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CSO debut: Pianist Lugansky shows Russian school still thrives with grand Rachmaninoff
Chicago On the Aisle
By Lawrence B. Johnson
Sensational. That, in a word, was Russian pianist Nikolai Lugansky’s debut April 5 with the Chicago Symphony Orchestra and guest conductor Charles Dutoit. The tall, assured pianist – one could only think of the young Van Cliburn – made epic poetry of Rachmaninoff’s formidable Third Piano Concerto in a performance that probed a deep vein of lyricism and simply transcended technical issues.
Winner of the 1994 Tchaikovsky International Competition, Lugansky, who turns 40 this month, is a readily identifiable product of old-school Russian piano pedagogy. He brings equal portions of soul and virtuosity to his craft. His playing is majestic, sweeping, open-hearted, and as precise as it is powerful.
In the Rachmaninoff Third Concerto, Lugansky’s delivery of those shimmering trills, thunderous runs and orchestra-challenging chords seemed almost casual in its effortlessness. Not that a single phrase betrayed less than careful consideration of its weight and place in the grander scheme. This is a pianist whose intelligence matches up with his apparently limitless means.
All that said, it was Lugansky’s dreamy turn through the slow movement and his mercurial, finely contoured zip through the finale that really convinced me – after an opening movement that showed snatches of his best qualities offset by a tendency to chisel and bang in the big confrontational moments between piano and orchestra. Perhaps the pianist was unconsciously pressing; it’s impossible to know. But he showed no such clangorous inclination in Rachmaninoff’s brilliant finale, with its alternating flights of song and spectacle. That heart-stopping windup was preceded by an adagio of moonlit tenderness.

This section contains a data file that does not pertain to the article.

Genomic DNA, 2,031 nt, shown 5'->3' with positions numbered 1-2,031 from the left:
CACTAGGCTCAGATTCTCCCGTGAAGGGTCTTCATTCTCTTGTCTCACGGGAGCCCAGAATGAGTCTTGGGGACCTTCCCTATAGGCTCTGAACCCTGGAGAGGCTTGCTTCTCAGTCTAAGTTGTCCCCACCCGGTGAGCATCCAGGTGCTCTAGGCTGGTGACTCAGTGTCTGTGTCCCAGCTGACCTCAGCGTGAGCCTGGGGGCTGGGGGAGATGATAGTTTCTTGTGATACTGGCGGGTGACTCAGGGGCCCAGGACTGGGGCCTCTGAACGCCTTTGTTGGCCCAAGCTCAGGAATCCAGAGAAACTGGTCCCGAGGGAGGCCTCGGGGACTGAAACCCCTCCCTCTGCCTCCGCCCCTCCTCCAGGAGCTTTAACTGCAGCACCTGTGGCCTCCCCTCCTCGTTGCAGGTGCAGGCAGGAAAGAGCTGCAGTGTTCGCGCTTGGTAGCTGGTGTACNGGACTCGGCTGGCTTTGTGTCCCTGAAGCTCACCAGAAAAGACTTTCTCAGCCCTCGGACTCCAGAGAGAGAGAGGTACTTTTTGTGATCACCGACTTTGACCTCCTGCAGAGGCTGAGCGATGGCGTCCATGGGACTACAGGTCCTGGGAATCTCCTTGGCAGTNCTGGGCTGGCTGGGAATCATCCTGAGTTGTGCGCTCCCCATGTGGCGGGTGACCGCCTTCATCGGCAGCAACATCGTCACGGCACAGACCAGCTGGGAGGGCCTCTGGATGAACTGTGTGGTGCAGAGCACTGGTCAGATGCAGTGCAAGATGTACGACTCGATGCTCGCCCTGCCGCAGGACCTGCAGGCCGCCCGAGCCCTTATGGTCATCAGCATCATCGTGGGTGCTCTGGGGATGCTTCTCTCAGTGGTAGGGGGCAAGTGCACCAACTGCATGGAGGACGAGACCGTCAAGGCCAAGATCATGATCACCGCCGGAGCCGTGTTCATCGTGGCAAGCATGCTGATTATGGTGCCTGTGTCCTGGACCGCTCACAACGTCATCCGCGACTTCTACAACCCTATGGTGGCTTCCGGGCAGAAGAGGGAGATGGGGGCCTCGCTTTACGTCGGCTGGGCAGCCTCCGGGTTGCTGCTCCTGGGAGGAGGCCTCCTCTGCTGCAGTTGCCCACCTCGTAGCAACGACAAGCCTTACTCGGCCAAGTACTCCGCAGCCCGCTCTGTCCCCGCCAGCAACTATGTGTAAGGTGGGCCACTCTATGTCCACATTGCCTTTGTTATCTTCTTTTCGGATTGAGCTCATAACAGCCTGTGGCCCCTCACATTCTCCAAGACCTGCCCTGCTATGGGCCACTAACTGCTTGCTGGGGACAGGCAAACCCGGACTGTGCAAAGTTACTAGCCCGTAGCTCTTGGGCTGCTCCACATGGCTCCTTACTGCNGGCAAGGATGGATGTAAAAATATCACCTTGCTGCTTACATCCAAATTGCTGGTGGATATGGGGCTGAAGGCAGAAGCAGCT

Dutoit, as well regarded as a conductor of Russian music as he is of French, was Lugansky’s ideal collaborator, drawing a performance of symphonic scope from the CSO and providing the pianist with room to flex his prodigious technical muscles. For its part, the orchestra imbued Rachmaninoff’s luxurious score – accompaniment would be far too passive a word – with all the warmth, heart and heroics required to maintain common ground with this superlative pianist.
Complementing one grand Romantic opus with another, Dutoit opened his program with a vivacious and colorful go at Richard Strauss’ “Don Quixote,” featuring CSO principal cellist John Sharp as the knight of the doleful countenance and principal violist Charles Pikler as his nattering, long-suffering sidekick, Sancho Panza.
Sharp’s evocation of the determined, albeit delusional, Quixote matched pathos with lyrical intimacy. It was a performance marked less by flair than introspection, and its absolute highlight came in Sharp’s long, dreamlike solo suggestive of the old knight’s ideal vision of the beautiful Dulcinea.
As one-man support group and bemused observer, Pikler offered a vivid Sancho, his viola speaking in almost verbal lamentation.
Yet “Don Quixote” is not a double concerto, but rather a sonic canvas on which our dubious heroes are but players cast into a tumultuous and compelling world of the knight’s imagination. It is, in other words, a “symphonic” poem, specifically a series of variations that follow Quixote on his fatuous errands.
Dutoit and the CSO played it to the hilt, creating mad scenes of roaring tempest, cacophonic sheep and yearning visions worthy of that dauntless knight. It was like a good read, beautifully illustrated.